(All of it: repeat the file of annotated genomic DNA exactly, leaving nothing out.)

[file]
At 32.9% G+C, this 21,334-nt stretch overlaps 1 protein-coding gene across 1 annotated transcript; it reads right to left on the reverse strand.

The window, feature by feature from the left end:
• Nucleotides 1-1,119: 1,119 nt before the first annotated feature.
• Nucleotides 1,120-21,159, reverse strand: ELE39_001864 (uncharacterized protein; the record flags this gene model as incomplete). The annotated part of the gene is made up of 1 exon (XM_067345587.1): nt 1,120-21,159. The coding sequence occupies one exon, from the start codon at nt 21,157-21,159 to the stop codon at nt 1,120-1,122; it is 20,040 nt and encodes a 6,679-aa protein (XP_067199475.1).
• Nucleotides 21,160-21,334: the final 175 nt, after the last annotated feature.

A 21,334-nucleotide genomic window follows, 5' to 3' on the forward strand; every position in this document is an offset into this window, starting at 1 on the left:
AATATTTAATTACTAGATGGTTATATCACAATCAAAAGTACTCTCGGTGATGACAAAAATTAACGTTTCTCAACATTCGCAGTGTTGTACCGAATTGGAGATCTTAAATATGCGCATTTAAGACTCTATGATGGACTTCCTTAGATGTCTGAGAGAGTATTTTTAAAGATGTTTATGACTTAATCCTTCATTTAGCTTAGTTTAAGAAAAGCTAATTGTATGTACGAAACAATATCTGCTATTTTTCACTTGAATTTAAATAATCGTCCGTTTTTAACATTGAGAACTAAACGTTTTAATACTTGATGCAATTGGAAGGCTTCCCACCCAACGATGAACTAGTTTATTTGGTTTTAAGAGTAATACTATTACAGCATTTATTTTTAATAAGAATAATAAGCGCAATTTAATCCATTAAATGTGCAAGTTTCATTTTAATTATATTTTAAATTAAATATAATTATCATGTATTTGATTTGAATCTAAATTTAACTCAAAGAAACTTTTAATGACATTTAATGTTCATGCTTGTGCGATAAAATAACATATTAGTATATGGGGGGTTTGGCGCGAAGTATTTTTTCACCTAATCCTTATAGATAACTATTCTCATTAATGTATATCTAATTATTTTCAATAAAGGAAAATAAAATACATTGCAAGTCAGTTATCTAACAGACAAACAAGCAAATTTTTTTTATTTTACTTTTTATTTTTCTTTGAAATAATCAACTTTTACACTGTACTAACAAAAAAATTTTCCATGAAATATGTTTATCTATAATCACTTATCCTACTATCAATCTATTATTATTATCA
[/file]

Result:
At 32.9% G+C, this 21,334-nt stretch overlaps 1 protein-coding gene across 1 annotated transcript; it reads right to left on the reverse strand.

The window, feature by feature from the left end:
• Nucleotides 1-1,119: 1,119 nt before the first annotated feature.
• Nucleotides 1,120-21,159, reverse strand: ELE39_001864 (uncharacterized protein; the record flags this gene model as incomplete). The annotated part of the gene is made up of 1 exon (XM_067345587.1): nt 1,120-21,159. The coding sequence occupies one exon, from the start codon at nt 21,157-21,159 to the stop codon at nt 1,120-1,122; it is 20,040 nt and encodes a 6,679-aa protein (XP_067199475.1).
• Nucleotides 21,160-21,334: the final 175 nt, after the last annotated feature.

A 21,334-nucleotide genomic window follows, 5' to 3' on the forward strand; every position in this document is an offset into this window, starting at 1 on the left:
AATATTTAATTACTAGATGGTTATATCACAATCAAAAGTACTCTCGGTGATGACAAAAATTAACGTTTCTCAACATTCGCAGTGTTGTACCGAATTGGAGATCTTAAATATGCGCATTTAAGACTCTATGATGGACTTCCTTAGATGTCTGAGAGAGTATTTTTAAAGATGTTTATGACTTAATCCTTCATTTAGCTTAGTTTAAGAAAAGCTAATTGTATGTACGAAACAATATCTGCTATTTTTCACTTGAATTTAAATAATCGTCCGTTTTTAACATTGAGAACTAAACGTTTTAATACTTGATGCAATTGGAAGGCTTCCCACCCAACGATGAACTAGTTTATTTGGTTTTAAGAGTAATACTATTACAGCATTTATTTTTAATAAGAATAATAAGCGCAATTTAATCCATTAAATGTGCAAGTTTCATTTTAATTATATTTTAAATTAAATATAATTATCATGTATTTGATTTGAATCTAAATTTAACTCAAAGAAACTTTTAATGACATTTAATGTTCATGCTTGTGCGATAAAATAACATATTAGTATATGGGGGGTTTGGCGCGAAGTATTTTTTCACCTAATCCTTATAGATAACTATTCTCATTAATGTATATCTAATTATTTTCAATAAAGGAAAATAAAATACATTGCAAGTCAGTTATCTAACAGACAAACAAGCAAATTTTTTTTATTTTACTTTTTATTTTTCTTTGAAATAATCAACTTTTACACTGTACTAACAAAAAAATTTTCCATGAAATATGTTTATCTATAATCACTTATCCTACTATCAATCTATTATTATTATCA